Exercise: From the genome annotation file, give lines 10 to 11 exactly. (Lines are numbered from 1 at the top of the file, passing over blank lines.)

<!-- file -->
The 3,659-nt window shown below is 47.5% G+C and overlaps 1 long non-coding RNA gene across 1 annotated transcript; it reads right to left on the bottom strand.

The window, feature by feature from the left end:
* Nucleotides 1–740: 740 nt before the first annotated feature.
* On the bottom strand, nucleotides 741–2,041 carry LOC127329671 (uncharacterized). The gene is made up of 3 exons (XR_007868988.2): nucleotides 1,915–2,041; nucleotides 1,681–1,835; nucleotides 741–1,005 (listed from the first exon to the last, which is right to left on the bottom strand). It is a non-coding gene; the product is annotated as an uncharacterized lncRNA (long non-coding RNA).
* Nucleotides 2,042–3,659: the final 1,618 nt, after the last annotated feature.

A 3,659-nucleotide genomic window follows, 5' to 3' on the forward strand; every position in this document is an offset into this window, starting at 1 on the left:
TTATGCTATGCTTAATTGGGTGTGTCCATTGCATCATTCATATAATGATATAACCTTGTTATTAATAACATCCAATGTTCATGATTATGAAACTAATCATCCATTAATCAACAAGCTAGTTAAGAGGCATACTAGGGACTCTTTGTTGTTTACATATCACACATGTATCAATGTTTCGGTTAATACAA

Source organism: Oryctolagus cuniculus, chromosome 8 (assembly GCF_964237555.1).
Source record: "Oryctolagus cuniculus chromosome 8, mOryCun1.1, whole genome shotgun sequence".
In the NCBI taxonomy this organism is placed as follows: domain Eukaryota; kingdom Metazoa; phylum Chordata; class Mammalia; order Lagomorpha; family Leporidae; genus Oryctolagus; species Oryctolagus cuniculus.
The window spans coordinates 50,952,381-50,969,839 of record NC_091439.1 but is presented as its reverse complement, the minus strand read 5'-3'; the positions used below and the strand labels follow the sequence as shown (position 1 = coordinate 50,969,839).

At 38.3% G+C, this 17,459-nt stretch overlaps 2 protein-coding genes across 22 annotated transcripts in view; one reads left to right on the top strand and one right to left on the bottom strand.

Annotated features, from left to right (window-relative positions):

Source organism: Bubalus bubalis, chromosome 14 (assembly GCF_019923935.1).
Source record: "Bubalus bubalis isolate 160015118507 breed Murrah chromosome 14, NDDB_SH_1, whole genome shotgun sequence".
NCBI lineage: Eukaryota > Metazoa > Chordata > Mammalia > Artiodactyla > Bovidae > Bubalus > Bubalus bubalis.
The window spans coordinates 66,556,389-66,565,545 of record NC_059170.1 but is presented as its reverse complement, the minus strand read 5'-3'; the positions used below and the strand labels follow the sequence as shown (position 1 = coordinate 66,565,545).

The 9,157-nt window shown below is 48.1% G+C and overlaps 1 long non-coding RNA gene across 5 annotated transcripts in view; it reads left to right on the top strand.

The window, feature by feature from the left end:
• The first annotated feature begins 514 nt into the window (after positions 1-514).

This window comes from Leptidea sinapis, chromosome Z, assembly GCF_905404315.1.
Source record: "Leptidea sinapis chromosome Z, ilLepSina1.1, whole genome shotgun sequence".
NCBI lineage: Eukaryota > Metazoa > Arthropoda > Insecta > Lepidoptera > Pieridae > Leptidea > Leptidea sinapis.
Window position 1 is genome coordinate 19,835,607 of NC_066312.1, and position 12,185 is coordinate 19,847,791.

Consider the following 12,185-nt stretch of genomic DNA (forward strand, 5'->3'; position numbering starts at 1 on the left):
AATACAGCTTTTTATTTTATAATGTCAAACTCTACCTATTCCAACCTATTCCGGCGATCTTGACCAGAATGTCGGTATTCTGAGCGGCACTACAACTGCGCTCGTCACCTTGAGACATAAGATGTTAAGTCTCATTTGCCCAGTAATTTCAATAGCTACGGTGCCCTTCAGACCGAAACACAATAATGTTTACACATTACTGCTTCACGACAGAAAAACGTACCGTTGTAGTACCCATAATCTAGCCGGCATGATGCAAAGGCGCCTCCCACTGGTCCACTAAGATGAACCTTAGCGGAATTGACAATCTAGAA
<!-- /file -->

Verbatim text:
In the NCBI taxonomy this organism is placed as follows: domain Eukaryota; kingdom Metazoa; phylum Chordata; class Mammalia; order Lagomorpha; family Leporidae; genus Oryctolagus; species Oryctolagus cuniculus.
The window spans coordinates 50,952,381-50,969,839 of record NC_091439.1 but is presented as its reverse complement, the minus strand read 5'-3'; the positions used below and the strand labels follow the sequence as shown (position 1 = coordinate 50,969,839).